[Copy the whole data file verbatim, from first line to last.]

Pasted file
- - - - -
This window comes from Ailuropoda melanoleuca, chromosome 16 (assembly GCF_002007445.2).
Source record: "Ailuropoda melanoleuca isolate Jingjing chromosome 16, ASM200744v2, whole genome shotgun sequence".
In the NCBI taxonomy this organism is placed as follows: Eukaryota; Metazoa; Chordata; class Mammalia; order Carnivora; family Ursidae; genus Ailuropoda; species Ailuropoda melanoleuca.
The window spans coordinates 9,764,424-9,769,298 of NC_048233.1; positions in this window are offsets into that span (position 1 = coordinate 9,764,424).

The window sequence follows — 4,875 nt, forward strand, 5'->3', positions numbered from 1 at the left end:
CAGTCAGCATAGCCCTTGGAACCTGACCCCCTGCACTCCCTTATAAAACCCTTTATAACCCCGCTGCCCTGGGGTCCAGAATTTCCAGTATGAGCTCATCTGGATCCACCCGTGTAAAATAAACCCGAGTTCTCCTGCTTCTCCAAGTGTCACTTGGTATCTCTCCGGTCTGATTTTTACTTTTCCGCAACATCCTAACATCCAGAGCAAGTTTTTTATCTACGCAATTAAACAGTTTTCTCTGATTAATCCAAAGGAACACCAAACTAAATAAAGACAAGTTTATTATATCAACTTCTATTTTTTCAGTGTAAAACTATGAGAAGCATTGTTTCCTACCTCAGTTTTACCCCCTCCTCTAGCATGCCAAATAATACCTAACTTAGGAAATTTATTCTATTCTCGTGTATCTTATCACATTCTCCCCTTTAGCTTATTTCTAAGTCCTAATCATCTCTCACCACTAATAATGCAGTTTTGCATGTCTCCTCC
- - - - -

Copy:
This window comes from Ailuropoda melanoleuca, chromosome 16 (assembly GCF_002007445.2).
Source record: "Ailuropoda melanoleuca isolate Jingjing chromosome 16, ASM200744v2, whole genome shotgun sequence".
In the NCBI taxonomy this organism is placed as follows: Eukaryota; Metazoa; Chordata; class Mammalia; order Carnivora; family Ursidae; genus Ailuropoda; species Ailuropoda melanoleuca.
The window spans coordinates 9,764,424-9,769,298 of NC_048233.1; positions in this window are offsets into that span (position 1 = coordinate 9,764,424).

The window sequence follows — 4,875 nt, forward strand, 5'->3', positions numbered from 1 at the left end:
CAGTCAGCATAGCCCTTGGAACCTGACCCCCTGCACTCCCTTATAAAACCCTTTATAACCCCGCTGCCCTGGGGTCCAGAATTTCCAGTATGAGCTCATCTGGATCCACCCGTGTAAAATAAACCCGAGTTCTCCTGCTTCTCCAAGTGTCACTTGGTATCTCTCCGGTCTGATTTTTACTTTTCCGCAACATCCTAACATCCAGAGCAAGTTTTTTATCTACGCAATTAAACAGTTTTCTCTGATTAATCCAAAGGAACACCAAACTAAATAAAGACAAGTTTATTATATCAACTTCTATTTTTTCAGTGTAAAACTATGAGAAGCATTGTTTCCTACCTCAGTTTTACCCCCTCCTCTAGCATGCCAAATAATACCTAACTTAGGAAATTTATTCTATTCTCGTGTATCTTATCACATTCTCCCCTTTAGCTTATTTCTAAGTCCTAATCATCTCTCACCACTAATAATGCAGTTTTGCATGTCTCCTCC